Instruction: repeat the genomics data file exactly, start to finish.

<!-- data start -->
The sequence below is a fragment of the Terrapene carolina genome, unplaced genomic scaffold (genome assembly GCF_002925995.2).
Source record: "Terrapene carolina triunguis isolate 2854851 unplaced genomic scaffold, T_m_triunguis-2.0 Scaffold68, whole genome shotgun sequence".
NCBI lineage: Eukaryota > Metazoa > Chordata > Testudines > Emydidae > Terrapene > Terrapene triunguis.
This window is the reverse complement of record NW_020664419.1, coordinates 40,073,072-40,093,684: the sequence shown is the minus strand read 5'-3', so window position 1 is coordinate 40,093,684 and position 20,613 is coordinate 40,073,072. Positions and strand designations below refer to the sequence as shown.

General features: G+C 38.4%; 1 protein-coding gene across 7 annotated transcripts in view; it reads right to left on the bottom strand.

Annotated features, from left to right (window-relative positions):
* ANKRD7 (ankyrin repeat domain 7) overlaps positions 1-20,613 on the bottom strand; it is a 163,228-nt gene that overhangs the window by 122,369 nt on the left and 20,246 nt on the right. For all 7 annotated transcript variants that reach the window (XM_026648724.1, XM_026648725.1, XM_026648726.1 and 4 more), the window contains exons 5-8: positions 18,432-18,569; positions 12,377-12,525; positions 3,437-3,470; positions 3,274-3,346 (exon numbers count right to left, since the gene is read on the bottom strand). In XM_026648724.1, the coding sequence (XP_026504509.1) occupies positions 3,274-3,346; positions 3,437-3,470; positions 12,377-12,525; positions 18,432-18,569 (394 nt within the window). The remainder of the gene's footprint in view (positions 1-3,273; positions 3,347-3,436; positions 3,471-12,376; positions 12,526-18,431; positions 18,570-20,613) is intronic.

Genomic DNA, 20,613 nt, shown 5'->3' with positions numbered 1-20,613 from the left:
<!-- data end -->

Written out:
The sequence below is a fragment of the Terrapene carolina genome, unplaced genomic scaffold (genome assembly GCF_002925995.2).
Source record: "Terrapene carolina triunguis isolate 2854851 unplaced genomic scaffold, T_m_triunguis-2.0 Scaffold68, whole genome shotgun sequence".
NCBI lineage: Eukaryota > Metazoa > Chordata > Testudines > Emydidae > Terrapene > Terrapene triunguis.
This window is the reverse complement of record NW_020664419.1, coordinates 40,073,072-40,093,684: the sequence shown is the minus strand read 5'-3', so window position 1 is coordinate 40,093,684 and position 20,613 is coordinate 40,073,072. Positions and strand designations below refer to the sequence as shown.

General features: G+C 38.4%; 1 protein-coding gene across 7 annotated transcripts in view; it reads right to left on the bottom strand.

Annotated features, from left to right (window-relative positions):
* ANKRD7 (ankyrin repeat domain 7) overlaps positions 1-20,613 on the bottom strand; it is a 163,228-nt gene that overhangs the window by 122,369 nt on the left and 20,246 nt on the right. For all 7 annotated transcript variants that reach the window (XM_026648724.1, XM_026648725.1, XM_026648726.1 and 4 more), the window contains exons 5-8: positions 18,432-18,569; positions 12,377-12,525; positions 3,437-3,470; positions 3,274-3,346 (exon numbers count right to left, since the gene is read on the bottom strand). In XM_026648724.1, the coding sequence (XP_026504509.1) occupies positions 3,274-3,346; positions 3,437-3,470; positions 12,377-12,525; positions 18,432-18,569 (394 nt within the window). The remainder of the gene's footprint in view (positions 1-3,273; positions 3,347-3,436; positions 3,471-12,376; positions 12,526-18,431; positions 18,570-20,613) is intronic.

Genomic DNA, 20,613 nt, shown 5'->3' with positions numbered 1-20,613 from the left: